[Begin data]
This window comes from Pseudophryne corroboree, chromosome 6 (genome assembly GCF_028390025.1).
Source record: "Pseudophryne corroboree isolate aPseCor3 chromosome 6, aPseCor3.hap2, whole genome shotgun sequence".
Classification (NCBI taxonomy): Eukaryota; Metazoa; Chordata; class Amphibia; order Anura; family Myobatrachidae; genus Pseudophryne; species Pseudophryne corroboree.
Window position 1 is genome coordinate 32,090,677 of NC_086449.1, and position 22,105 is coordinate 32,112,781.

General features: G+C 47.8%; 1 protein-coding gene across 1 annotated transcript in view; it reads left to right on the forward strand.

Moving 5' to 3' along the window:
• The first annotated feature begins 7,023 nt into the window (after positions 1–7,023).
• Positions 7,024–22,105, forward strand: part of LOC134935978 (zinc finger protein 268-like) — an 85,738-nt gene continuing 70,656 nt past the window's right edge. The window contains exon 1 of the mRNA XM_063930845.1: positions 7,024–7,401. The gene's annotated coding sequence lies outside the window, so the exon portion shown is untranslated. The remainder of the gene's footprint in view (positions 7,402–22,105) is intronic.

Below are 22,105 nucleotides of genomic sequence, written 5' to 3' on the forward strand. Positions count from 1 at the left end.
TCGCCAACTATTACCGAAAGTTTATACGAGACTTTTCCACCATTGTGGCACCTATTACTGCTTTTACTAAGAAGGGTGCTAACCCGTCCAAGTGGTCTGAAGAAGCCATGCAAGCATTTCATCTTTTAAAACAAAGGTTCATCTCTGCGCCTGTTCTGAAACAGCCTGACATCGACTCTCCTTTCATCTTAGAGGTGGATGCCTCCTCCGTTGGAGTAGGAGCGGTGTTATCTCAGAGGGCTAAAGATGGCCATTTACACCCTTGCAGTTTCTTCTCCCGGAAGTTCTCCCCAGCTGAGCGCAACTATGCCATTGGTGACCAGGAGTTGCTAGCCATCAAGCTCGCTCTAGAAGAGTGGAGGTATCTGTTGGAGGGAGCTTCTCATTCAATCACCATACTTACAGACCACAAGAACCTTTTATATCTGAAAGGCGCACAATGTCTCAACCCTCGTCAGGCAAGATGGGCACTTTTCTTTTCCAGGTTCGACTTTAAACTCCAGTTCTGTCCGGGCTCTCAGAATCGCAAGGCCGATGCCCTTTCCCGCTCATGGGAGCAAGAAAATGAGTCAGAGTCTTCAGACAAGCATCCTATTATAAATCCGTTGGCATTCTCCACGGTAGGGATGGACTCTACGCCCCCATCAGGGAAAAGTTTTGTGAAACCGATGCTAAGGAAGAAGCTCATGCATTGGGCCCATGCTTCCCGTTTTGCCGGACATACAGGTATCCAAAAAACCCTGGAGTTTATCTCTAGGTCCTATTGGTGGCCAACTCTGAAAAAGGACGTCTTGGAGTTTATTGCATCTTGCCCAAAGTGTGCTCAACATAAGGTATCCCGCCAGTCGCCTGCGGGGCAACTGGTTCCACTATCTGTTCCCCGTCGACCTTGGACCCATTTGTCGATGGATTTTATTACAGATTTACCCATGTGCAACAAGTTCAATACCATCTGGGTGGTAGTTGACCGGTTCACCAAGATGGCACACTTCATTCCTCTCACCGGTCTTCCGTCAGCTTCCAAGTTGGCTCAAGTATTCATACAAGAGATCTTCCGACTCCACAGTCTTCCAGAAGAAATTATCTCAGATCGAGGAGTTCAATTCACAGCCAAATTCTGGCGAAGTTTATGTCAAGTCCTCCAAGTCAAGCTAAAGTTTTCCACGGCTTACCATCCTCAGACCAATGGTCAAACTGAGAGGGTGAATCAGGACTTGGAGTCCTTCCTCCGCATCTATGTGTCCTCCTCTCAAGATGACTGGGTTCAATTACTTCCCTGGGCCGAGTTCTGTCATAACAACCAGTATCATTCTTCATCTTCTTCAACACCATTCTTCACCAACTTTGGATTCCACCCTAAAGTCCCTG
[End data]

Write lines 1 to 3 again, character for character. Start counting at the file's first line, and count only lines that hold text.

This window comes from Pseudophryne corroboree, chromosome 6 (genome assembly GCF_028390025.1).
Source record: "Pseudophryne corroboree isolate aPseCor3 chromosome 6, aPseCor3.hap2, whole genome shotgun sequence".
Classification (NCBI taxonomy): Eukaryota; Metazoa; Chordata; class Amphibia; order Anura; family Myobatrachidae; genus Pseudophryne; species Pseudophryne corroboree.